Similarly, investigation of goldstandard practices and adherence to international, European and/or national guidelines should be evaluated. The results of such an exercise would be compared to the procedures outlined in the study protocol and would therefore help to identify early on any challenges for protocol adherence by potential investigators and sites. In some cases this comparison would also indicate any potential challenges in the study approval by ethics and regulatory authorities.

Access to an eligible study patient pool becomes one of the most important factors, reflecting the expected recruitment rates per site, and the evaluation of the study-specific related assessments. Sponsors consider these key success factors for a go/no-go decision for the study timelines and for the number of countries (and sites) involved.

Delays in study conduct are mostly due to delays in recruitment. Therefore, an objective feasibility assessment is absolutely essential. Site and investigator experience on clinical study execution under ICH GCP is necessary not only for the smooth running of a clinical study, but also to increase the confidence level in the site recruitment rates and timelines.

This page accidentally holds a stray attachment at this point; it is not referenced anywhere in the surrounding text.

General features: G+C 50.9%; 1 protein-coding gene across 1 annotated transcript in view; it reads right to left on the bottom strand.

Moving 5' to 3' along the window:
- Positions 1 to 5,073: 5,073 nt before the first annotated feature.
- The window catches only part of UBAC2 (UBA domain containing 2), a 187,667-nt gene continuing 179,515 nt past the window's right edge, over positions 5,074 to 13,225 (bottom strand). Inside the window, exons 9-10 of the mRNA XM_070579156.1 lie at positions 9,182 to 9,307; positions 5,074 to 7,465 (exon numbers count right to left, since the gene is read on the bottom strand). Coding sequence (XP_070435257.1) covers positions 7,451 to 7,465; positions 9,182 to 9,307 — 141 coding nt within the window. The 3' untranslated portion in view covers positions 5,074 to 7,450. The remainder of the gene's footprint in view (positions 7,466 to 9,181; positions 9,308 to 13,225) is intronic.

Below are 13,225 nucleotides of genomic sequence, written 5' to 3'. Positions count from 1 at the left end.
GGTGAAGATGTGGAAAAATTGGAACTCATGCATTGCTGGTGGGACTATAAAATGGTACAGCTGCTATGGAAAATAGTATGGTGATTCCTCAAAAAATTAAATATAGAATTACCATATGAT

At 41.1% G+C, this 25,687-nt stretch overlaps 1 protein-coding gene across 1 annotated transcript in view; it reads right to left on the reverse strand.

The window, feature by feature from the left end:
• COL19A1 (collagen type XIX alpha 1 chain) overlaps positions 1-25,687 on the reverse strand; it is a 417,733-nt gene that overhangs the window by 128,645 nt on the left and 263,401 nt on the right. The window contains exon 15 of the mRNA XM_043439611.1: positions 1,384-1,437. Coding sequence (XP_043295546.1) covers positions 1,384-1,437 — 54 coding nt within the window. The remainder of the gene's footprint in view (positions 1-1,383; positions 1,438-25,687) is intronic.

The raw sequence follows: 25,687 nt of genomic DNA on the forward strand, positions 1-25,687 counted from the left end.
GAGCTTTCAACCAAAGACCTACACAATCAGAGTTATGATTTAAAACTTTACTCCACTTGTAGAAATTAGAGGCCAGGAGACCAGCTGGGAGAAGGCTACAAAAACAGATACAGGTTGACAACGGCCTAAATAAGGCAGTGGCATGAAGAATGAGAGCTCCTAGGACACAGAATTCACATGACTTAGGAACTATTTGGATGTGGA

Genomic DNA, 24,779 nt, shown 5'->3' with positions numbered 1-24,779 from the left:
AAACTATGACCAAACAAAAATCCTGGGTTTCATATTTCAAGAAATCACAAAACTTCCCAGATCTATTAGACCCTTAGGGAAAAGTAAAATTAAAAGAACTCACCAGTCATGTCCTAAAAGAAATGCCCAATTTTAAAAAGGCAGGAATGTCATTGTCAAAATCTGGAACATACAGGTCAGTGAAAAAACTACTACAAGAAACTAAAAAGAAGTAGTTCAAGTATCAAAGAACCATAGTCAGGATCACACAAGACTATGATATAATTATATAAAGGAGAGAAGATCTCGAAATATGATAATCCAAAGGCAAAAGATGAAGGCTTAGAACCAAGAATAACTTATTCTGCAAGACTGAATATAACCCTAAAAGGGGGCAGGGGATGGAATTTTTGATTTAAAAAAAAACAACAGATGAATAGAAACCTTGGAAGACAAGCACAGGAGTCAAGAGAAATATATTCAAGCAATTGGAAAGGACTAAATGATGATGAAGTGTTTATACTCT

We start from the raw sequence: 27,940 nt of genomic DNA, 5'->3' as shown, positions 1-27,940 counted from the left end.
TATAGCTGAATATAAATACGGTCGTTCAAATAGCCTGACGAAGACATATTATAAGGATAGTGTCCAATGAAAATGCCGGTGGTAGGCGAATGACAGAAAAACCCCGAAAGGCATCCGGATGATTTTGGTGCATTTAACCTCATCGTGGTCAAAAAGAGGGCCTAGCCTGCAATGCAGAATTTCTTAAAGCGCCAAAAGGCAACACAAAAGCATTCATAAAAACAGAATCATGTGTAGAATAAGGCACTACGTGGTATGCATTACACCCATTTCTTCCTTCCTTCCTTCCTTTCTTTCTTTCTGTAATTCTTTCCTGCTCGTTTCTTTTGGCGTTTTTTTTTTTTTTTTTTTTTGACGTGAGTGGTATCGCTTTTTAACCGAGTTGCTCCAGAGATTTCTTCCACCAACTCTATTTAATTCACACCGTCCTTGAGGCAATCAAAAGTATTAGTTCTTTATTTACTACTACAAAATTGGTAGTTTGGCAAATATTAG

In most cases, if not all, the feasibility studies are expected to take place either during study planning or during the early start up phase of a clinical project. It is estimated that in order to obtain a 20 to 40 per cent return rate on a feasibility exercise at sites all around the globe, the number of questionnaires that need to be sent out is three to four times the number of responses needed. As a result, the CRO and sponsor often end up spending additional time and effort contacting the sites in order to ensure that they receive the completed questionnaires promptly.